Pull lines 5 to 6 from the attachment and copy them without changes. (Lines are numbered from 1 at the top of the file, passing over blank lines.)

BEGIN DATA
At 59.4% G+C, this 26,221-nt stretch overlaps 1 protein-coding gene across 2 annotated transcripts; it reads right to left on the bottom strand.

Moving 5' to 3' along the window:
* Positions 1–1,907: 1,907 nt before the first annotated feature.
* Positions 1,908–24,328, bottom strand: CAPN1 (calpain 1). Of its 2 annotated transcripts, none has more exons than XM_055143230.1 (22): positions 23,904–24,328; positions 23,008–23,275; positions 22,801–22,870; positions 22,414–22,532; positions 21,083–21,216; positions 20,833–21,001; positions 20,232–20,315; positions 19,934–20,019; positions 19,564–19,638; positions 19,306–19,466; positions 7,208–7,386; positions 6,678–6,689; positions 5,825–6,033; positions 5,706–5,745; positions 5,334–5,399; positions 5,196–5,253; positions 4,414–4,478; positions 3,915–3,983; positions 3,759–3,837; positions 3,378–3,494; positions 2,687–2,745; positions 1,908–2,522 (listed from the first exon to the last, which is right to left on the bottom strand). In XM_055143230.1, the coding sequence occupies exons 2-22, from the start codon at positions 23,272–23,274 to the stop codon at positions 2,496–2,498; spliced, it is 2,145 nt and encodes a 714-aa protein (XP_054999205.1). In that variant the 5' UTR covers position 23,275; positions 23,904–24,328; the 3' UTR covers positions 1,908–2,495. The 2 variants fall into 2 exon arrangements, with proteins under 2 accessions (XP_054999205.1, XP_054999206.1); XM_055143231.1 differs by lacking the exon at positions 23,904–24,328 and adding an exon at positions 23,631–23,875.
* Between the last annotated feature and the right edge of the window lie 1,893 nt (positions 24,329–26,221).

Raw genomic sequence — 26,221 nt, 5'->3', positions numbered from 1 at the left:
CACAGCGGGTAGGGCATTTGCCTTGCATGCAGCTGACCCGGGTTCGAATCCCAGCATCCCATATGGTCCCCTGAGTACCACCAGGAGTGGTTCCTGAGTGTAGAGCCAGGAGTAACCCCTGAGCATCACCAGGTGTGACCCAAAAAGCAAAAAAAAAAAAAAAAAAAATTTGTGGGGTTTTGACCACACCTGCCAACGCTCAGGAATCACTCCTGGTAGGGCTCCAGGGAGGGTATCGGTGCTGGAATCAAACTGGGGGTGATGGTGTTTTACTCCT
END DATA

* Between the last annotated feature and the right edge of the window lie 1,893 nt (positions 24,329–26,221).

Raw genomic sequence — 26,221 nt, 5'->3', positions numbered from 1 at the left: